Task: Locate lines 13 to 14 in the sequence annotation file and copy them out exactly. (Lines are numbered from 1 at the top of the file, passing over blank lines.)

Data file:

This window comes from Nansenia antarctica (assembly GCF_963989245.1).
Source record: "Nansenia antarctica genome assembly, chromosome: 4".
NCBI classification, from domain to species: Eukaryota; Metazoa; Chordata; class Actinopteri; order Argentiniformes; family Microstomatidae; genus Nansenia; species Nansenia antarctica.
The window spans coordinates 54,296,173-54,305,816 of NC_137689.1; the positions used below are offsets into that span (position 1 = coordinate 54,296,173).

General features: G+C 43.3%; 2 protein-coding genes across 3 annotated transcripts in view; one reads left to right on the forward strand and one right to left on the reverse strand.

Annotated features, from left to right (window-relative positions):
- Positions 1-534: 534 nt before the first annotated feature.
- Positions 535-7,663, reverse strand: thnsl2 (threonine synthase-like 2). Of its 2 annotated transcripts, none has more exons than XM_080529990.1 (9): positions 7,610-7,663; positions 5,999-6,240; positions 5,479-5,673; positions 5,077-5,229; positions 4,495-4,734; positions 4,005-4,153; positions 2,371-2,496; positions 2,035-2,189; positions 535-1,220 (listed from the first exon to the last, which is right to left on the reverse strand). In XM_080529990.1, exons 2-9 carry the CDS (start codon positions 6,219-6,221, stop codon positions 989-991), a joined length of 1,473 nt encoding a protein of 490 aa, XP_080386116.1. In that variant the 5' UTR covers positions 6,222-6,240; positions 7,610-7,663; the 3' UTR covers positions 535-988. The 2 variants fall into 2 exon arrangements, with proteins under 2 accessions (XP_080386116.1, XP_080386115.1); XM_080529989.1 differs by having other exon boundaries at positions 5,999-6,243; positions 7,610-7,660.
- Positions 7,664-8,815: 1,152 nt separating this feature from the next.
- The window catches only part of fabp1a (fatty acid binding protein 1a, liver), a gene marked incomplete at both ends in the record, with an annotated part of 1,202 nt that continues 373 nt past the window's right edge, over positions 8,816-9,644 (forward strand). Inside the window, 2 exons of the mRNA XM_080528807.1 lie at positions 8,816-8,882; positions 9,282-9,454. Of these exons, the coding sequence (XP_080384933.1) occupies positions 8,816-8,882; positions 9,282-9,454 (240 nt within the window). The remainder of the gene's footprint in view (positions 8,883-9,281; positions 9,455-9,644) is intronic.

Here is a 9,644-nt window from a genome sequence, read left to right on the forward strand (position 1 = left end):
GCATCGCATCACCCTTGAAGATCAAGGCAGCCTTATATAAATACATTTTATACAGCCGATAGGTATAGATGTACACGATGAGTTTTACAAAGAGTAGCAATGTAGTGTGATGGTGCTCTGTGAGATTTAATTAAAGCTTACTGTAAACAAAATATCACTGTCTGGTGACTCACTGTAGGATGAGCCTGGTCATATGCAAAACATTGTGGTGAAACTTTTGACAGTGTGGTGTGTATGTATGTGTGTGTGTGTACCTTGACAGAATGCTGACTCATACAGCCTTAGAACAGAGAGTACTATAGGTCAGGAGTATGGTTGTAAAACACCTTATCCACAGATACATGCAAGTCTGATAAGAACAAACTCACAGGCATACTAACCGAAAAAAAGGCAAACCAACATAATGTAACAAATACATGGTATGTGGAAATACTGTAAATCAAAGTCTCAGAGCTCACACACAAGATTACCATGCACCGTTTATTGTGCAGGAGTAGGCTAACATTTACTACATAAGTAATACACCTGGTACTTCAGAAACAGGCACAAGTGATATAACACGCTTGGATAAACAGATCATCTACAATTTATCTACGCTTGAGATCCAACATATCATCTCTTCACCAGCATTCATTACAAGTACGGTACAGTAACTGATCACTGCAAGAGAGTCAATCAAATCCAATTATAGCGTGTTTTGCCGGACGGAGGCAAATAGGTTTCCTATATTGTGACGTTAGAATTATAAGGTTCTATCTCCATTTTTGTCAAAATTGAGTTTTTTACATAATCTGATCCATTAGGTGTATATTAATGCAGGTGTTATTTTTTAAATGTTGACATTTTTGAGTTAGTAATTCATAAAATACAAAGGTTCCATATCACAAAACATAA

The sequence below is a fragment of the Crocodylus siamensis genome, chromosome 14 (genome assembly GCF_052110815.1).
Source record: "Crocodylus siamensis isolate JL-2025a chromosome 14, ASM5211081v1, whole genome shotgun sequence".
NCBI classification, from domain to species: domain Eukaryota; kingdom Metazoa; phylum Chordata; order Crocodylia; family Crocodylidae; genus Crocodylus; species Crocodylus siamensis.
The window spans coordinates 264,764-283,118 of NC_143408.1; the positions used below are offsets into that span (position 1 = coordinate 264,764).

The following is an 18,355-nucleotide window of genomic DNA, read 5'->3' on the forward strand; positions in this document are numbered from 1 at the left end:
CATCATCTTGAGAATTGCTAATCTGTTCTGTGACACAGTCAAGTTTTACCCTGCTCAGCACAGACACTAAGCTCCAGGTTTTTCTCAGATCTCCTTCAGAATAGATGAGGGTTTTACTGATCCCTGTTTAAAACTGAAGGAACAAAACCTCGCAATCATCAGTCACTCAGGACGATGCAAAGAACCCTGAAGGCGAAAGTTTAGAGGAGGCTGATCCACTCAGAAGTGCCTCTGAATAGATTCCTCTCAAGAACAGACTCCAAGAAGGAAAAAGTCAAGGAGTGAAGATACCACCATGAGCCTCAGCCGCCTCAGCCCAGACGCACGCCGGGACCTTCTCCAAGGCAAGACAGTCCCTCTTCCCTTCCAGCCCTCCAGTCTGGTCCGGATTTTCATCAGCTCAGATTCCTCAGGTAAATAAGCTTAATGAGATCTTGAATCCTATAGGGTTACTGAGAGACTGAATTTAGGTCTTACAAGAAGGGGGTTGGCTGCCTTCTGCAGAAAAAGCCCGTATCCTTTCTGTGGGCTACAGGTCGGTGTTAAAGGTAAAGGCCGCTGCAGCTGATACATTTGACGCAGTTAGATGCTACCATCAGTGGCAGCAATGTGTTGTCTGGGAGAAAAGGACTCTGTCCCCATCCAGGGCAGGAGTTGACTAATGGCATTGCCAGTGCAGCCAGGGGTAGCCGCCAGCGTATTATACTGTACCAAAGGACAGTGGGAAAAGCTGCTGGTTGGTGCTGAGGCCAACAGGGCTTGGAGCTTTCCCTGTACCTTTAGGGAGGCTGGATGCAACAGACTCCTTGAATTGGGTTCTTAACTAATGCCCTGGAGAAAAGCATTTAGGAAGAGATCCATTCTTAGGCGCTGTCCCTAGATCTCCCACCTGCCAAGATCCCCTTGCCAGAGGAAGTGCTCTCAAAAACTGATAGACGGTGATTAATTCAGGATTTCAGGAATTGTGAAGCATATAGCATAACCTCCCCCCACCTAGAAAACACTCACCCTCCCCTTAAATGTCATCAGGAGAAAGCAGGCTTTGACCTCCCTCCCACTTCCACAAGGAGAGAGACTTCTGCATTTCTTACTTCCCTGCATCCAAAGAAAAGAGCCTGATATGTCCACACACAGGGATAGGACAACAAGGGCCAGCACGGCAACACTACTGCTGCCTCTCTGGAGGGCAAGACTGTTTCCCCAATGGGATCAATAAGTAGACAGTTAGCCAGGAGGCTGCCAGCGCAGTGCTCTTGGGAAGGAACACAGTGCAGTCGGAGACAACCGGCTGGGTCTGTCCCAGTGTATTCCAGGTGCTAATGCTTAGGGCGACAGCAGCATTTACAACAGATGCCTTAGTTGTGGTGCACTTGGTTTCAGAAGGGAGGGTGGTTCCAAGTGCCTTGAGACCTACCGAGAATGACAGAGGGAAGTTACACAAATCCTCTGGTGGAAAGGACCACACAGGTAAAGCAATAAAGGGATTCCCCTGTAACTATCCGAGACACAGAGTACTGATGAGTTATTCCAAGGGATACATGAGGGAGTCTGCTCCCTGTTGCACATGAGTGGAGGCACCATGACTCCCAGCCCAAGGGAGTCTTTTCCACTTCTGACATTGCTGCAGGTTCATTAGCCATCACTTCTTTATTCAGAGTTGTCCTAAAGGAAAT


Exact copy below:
The sequence below is a fragment of the Crocodylus siamensis genome, chromosome 14 (genome assembly GCF_052110815.1).
Source record: "Crocodylus siamensis isolate JL-2025a chromosome 14, ASM5211081v1, whole genome shotgun sequence".